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Alejandra Iannone catches up with the legendary critic, dancer, choreographer, author, and teacher upon the occasion of her receiving the 2016 “Educational Visionary” Lifetime Achievement Award from Mark DeGarmo Dance. The following are excerpts of a longer conversation about her career, writing process, and advice for younger artists and writers.

 

Deborah Jowitt does not report on dance. I know this because I asked her.

Jowitt teaching a morning movement class (not a technique class!) at Duke University, where she was leading the annual Critics Workshop. It dates from the early 1980s.

Jowitt teaching a morning movement class (not a technique class!) at Duke University, where she was leading the annual Critics Workshop. It dates from the early 1980s.

“Reporting is something a responsible journalist does when there was a fire in the neighborhood.” In her own words, Jowitt’s occupation is “to provide some sense of what I saw and evoke something about a dance work.” She bases each critical response on a descriptive account, an approach for which she has received criticism herself. “People use description as a pejorative term, but I don’t think it’s that superficial. As if description were neutral!” Jowitt exclaims. “Of course it’s not. It’s personal, how one happens to see a work.”

“Are you getting at ‘secret truths’ in your descriptions?” I ask, borrowing the phrase from Jowitt ‘s article “Beyond Description: Writing Beneath the Surface.”

“Yes, of course, “ she replies, then adds, “But secret truth is a little misleading.”

Jowitt settles on a new phrase – deep description and explains her sense of the term. As she sees it, deep description is a way of providing a print analogue for a dance, of “trying to capture the hum [of a piece]…something deep about its structure, life, times.” Deep description, for Jowitt, is a way to offer some accurate facts, pinpoint style, and evoke a work’s essential nature. “Good criticism whirls [a dance] around in the brains of the readers, “ Jowitt tells me, “and often, in great criticism, the prose style mirrors something of the dance style.”

deborah_jowitt_by_david_dashiell

Photo by David Dashiell.

“If you don’t have any constraints of conscience, you can do a great job of writing—that is, be very clever. My conscience, however, isn’t easily ignored.”

Many prominent reviewers pride themselves on their outsider/objective stance. But Jowitt has balanced writing critically about dance while remaining an integral part of the dance community. “It was difficult at first,” she recalls, “ I was putting on my own choreography, appearing in others’, was on a radio show, and then began to write.”

Her peers were mostly accepting, even pleased, about Jowitt’s critical contributions to the dance community. “They were very smart and understood the boundaries,” Jowitt describes, before pausing to recount that some may have felt differently. She remembers being asked, “If you can’t make better dances yourself, what right do you have tell others how to make better dances?” However, Jowitt remains unconvinced by that line of reasoning: “Is only a great choreographer entitled?” she asks. Not waiting for my answer, she tells me about a recent encounter with a young choreographer who assured her: “You can criticize my work anytime because you know what it’s like to be on the inside.”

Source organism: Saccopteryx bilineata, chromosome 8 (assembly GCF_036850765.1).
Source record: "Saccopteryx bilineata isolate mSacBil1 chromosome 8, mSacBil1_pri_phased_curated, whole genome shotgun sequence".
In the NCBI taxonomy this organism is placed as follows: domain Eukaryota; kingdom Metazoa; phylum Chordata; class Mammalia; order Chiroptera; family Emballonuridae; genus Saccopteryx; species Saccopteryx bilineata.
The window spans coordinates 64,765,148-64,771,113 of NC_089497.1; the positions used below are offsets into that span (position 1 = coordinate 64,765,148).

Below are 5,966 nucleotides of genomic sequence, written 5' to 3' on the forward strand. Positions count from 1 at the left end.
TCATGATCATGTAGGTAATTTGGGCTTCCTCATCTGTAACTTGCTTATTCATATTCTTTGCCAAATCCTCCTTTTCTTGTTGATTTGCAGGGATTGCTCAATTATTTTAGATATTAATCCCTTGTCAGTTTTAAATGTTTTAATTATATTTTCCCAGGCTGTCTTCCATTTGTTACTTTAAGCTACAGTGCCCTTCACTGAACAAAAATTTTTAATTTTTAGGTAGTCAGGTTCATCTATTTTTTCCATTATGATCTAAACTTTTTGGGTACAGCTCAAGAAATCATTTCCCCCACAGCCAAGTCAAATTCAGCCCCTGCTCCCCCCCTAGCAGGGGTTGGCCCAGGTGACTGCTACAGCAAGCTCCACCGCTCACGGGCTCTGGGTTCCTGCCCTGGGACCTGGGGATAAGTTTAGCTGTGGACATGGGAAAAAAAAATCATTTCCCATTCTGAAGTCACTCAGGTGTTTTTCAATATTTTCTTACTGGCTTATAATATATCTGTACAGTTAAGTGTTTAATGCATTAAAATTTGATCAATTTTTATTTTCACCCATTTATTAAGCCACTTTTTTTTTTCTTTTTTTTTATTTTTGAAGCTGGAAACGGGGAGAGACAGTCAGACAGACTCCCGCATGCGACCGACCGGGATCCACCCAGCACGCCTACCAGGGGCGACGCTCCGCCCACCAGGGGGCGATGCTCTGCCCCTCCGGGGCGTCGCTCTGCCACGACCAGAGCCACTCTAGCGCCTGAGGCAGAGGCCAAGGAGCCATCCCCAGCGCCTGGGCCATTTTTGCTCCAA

“I suppose a critic is an educator of the public.”

Jowitt is the 2016 recipient of the “Educational Visionary” Lifetime Achievement Award from Mark DeGarmo Dance. The award is for visionaries who have promoted innovation in education through the arts. Jowitt strikes me as an obvious choice for an award like this; her life’s work is, after all, dedicated to opening more eyes to dance.

“Why do you think you received this award?” I asked her.

Though Jowitt is honored to receive such an award, she first commends DeGarmo for doing remarkable work in dance education before answering my question, emphasizing that dance education has been shown to be a wonderful thing for children. “To see the art form, to be taught to dance, to be encouraged to do it,” Jowitt reflects, “imagine what that can do!”

But, Jowitt admits, “I’m not exactly sure why I am being given this award. I have a background in teaching and in communicating about dance to others…”

She pauses for a moment, before adding another thought.

“And I suppose a critic is really, in some ways, an educator of the public.”

 

The full conversation will be available in the first volume of { DIYdancer } in print. Stay tuned for the launch of our new bi-annual journal–full of stimulating conversations and striking, original art and photography–this coming January!

Written by Alejandra Iannone

Alejandra is a dancer, philosopher, and educator who lives and works in
New York City. She is a cum laude graduate of the Fordham University/Ailey School
B.F.A. program in New York City, NY, and has had the honor of dancing works by
various choreographers, including Take Ueyama, Jacqulyn Buglisi, Neil Ieremia, and
Donna Salgado. She is a faculty member at The Ailey School—Junior Division, where
she teaches creative movement and ballet and teaches at Astoria Fine Arts Dance + Fitness. Alejandra also holds an M.A. in Philosophy from Temple University, where she did work in the areas of Aesthetics, Philosophy of Dance, and Philosophy of Mind. She is an adjunct lecturer at The City College of New York, where she teaches philosophy.

Whether she is working in philosophy, dance, or some combination of the two, Alejandra
is interested in asking and perhaps answering questions about embodied knowledge.